What didn’t go well? I wish there was a way to quickly and graciously turn the temporary dining room back into a partial living room after the main meal. I feel like there aren’t good places to relax with more comfortable seating.
    What went well? I liked having the late afternoon snacks, although we could have done with a little less. We need a cheese/bologna platter w/ crackers, some fruit, some pickles, and a healthier thing with a dippy-something. No need for sweets – there is plenty of dessert still available. We’ve learned we can accommodate 18 comfortably, but 20 is really pushing it. I love that everything was made ahead except the dumplings and the gravy! Alyssa’s decorations were spot-on. I liked having the puzzle in the kitchen, the games at the real dining room table, and conversation in the LR. That was nice.
    Changes for next time: See above re snacks. I’d like to add doing the turkey to my part of the work – that’ll be once less thing on Mom’s plate. I’d like to keep the numbers slightly lower if we can – my crew prefers that, although they ended up enjoying the day just fine.
    Lori recently posted..Flow: Lose Yourself in Something Now and ThenMy Profile

  2. Sylvia
    Posted December 1, 2014 at 7:38 pm | Permalink

    I think next year I will skip the fall on the kitchen floor in front of 10 20-somethings on Wednesday night – that really didn’t work well for me or for my ankle. 😉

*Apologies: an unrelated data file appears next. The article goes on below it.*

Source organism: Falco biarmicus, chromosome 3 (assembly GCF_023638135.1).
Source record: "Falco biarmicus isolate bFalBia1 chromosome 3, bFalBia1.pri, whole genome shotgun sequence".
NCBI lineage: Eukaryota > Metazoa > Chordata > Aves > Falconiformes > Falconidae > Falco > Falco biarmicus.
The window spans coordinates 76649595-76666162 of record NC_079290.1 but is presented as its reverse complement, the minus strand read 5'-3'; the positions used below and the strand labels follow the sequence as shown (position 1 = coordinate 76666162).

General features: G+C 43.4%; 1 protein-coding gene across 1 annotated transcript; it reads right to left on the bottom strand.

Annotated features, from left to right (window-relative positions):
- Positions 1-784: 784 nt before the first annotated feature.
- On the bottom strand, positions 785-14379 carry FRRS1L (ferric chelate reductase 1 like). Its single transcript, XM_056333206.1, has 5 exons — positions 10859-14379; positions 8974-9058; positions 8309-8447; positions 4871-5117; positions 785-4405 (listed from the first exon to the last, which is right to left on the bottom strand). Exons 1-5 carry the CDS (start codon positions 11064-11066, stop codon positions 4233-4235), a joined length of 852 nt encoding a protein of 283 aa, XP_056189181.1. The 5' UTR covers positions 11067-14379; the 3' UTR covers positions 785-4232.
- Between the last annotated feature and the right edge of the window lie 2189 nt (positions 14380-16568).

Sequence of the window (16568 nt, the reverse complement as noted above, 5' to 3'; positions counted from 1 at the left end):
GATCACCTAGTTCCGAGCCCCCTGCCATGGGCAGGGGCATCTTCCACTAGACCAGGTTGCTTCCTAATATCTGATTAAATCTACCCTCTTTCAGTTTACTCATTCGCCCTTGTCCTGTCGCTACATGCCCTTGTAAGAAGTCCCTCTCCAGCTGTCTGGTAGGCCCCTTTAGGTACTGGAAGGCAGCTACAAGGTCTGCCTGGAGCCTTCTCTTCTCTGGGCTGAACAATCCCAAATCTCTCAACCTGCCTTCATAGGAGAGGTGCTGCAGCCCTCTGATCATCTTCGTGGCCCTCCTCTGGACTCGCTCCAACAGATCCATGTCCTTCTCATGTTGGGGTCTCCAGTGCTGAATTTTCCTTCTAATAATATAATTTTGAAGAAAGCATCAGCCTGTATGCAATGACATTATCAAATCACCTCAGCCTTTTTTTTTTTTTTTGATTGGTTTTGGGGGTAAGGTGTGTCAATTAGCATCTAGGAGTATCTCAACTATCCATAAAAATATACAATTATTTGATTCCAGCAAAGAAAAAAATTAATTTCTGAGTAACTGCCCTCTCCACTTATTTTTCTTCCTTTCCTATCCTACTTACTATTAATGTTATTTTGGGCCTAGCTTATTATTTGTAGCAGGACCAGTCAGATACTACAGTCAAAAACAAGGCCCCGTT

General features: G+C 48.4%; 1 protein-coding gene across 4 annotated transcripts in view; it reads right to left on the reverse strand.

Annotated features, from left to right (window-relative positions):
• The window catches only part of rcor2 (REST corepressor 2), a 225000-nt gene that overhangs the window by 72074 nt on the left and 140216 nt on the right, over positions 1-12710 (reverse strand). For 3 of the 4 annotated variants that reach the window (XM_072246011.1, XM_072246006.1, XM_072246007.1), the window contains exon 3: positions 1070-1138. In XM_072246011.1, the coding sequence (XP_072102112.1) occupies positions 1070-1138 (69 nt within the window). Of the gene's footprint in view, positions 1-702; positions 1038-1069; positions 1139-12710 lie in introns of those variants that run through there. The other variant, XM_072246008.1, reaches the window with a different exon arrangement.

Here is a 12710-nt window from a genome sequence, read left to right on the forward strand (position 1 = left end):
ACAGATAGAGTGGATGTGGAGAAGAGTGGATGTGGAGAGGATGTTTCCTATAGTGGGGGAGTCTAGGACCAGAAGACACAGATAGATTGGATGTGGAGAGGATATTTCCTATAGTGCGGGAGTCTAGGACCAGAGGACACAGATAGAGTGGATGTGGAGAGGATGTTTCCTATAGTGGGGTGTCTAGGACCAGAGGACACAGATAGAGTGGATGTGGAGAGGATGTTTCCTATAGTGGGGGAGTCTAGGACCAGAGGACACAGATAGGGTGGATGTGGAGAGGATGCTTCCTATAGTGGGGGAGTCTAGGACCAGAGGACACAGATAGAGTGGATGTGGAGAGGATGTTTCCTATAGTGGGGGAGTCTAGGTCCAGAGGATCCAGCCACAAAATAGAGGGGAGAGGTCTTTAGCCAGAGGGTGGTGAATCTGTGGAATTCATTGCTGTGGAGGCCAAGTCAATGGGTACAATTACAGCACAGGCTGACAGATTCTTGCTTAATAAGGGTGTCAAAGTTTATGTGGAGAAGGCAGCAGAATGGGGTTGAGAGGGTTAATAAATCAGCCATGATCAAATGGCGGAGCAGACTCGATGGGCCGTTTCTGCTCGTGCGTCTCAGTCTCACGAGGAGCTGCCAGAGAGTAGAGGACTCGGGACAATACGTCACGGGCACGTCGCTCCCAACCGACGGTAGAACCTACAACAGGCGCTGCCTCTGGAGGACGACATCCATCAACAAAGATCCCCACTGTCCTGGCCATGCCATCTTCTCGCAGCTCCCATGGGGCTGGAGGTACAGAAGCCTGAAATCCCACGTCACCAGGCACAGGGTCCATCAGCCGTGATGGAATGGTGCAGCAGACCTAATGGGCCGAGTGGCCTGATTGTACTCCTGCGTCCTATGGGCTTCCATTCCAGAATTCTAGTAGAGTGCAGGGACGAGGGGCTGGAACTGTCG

We had Thanksgiving day dinner here for the first time ever – just us, minus the son and daughter-in-law. Another big dinner in AL on Friday.

    Less stressful this year than others, but soooo much I could do to make it even easier if I could get my act together.

    • Posted December 2, 2014 at 7:59 am | Permalink

      Injuries fall into the last category of no control, I know, but they can be hard to bear. God bless you, my friend, and I hope next year will see you sailing through your preparations!
      Lori recently posted..Kiss in Front of Your KidsMy Profile

      • Sylvia
        Posted December 2, 2014 at 9:50 pm | Permalink

        Oh, my ankle wasn’t hurt worse than my dignity. 😉

  3. Susan McKee
    Posted December 2, 2014 at 5:43 pm | Permalink

    I like your flow. It seems soothing to me. Even an article about stress!
    Our Thanksgiving Day was much different than usual. It started out with getting up at o400
    to catch a flight to B-ham out of Baltimore and we missed it by about 5 minutes. The gate was already
    closed. They put us on standby for a later flight. David had booked the earlier flight because it was
    cheaper. We did get cleared for that flight and without any more money, made it to B-ham an hour and a half earlier than we would have with the flight missed since it connected in Chicago and the flight we got was non stop. How’s that for being late but ending up early!
    The others ( David’s mother, sister and brother ( and sister in law) did the cooking. We enjoyed talking, and playing Mexican dominoes and catching up with everyone. Looking forward to more of your post.

    • Posted December 2, 2014 at 7:20 pm | Permalink

      It seems it’s rare to hear a POSITIVE air travel story around the holidays, Susan — so glad it happened to YOU! I haven’t been a non-cooking guests at a Thanksgiving dinner since I was expecting our 26 year-old, so I imagine it would seem odd to me, too.
      Lori recently posted..Parenting for Lazy People: The Napping House, Part IIMy Profile